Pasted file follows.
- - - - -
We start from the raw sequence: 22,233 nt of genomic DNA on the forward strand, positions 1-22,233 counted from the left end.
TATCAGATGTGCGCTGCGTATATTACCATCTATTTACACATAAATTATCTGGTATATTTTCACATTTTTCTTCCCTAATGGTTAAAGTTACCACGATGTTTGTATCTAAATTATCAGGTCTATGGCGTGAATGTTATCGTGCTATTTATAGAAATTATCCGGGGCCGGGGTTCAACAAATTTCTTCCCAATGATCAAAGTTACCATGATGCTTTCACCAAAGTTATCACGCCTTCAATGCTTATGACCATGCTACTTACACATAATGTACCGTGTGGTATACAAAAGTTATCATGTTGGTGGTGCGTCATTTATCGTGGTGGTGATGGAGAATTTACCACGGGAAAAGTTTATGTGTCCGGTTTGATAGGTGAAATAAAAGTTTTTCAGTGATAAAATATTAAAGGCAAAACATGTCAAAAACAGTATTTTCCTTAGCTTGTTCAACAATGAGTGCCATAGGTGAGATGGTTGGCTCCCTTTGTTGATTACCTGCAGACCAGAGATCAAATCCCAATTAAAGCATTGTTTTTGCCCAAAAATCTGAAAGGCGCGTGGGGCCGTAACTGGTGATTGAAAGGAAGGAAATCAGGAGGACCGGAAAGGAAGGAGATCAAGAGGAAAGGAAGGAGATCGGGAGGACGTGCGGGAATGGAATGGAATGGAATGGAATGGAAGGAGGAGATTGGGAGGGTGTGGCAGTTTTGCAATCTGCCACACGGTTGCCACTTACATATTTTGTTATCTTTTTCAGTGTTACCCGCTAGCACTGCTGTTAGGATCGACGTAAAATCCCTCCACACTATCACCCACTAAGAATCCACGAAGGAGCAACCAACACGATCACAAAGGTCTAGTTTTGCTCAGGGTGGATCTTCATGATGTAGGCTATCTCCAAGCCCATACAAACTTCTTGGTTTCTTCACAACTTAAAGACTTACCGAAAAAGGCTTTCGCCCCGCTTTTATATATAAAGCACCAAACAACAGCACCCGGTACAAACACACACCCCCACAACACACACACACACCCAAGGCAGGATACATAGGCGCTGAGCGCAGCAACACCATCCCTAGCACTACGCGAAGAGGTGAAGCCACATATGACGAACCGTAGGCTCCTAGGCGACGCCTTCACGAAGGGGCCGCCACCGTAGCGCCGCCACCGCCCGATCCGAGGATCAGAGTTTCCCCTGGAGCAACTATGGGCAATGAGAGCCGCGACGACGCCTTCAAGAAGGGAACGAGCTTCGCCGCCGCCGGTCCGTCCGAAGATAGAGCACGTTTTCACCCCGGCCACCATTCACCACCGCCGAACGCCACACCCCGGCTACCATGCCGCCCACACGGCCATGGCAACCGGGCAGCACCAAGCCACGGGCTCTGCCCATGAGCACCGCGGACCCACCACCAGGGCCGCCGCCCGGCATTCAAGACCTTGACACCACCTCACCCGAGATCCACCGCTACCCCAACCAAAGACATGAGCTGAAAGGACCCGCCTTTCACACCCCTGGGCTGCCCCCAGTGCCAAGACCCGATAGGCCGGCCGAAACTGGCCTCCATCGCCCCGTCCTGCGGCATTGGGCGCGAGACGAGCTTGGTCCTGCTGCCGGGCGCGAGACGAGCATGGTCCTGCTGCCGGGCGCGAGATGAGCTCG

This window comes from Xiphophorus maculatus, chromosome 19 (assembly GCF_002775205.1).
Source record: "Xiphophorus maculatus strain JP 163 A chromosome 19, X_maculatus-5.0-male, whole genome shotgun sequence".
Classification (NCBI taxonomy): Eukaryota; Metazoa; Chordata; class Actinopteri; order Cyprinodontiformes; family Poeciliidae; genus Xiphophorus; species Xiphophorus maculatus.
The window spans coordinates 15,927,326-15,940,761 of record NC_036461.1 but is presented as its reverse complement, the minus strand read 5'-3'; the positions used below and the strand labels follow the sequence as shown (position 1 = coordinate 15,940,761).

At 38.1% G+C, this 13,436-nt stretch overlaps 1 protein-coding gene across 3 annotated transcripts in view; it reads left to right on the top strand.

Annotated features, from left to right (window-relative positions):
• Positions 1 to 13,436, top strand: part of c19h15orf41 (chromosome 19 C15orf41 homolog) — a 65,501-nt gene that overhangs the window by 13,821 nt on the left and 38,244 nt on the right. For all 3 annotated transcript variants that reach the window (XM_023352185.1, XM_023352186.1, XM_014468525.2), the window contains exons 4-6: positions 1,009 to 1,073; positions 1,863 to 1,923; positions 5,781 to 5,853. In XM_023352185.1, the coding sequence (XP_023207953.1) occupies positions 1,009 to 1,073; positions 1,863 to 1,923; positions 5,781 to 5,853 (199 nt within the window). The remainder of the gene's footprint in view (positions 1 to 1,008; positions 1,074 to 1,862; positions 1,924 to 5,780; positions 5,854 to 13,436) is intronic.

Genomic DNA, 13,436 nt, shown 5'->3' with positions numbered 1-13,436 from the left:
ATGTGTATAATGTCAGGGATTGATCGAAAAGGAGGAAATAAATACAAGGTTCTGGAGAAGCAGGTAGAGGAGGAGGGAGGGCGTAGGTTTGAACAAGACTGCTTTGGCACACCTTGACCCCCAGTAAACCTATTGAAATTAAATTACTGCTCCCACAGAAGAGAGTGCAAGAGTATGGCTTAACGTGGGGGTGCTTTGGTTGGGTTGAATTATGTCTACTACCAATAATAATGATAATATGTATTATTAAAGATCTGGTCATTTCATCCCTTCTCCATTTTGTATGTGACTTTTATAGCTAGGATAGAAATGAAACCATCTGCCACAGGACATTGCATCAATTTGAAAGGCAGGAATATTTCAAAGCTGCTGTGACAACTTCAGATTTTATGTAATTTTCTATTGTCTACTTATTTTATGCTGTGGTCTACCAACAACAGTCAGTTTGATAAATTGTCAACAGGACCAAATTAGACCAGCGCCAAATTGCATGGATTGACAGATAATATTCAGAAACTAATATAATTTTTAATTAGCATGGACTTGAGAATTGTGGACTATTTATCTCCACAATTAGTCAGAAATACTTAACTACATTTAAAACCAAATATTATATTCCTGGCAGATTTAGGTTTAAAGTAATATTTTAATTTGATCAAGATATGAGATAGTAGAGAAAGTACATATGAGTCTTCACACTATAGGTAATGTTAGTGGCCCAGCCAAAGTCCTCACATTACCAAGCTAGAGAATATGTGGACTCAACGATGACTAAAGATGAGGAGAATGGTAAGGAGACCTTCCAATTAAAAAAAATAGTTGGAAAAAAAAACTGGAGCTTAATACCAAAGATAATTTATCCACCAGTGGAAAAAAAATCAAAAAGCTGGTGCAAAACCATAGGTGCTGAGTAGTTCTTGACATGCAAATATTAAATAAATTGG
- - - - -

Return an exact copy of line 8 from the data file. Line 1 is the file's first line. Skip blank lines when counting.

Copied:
Annotated features, from left to right (window-relative positions):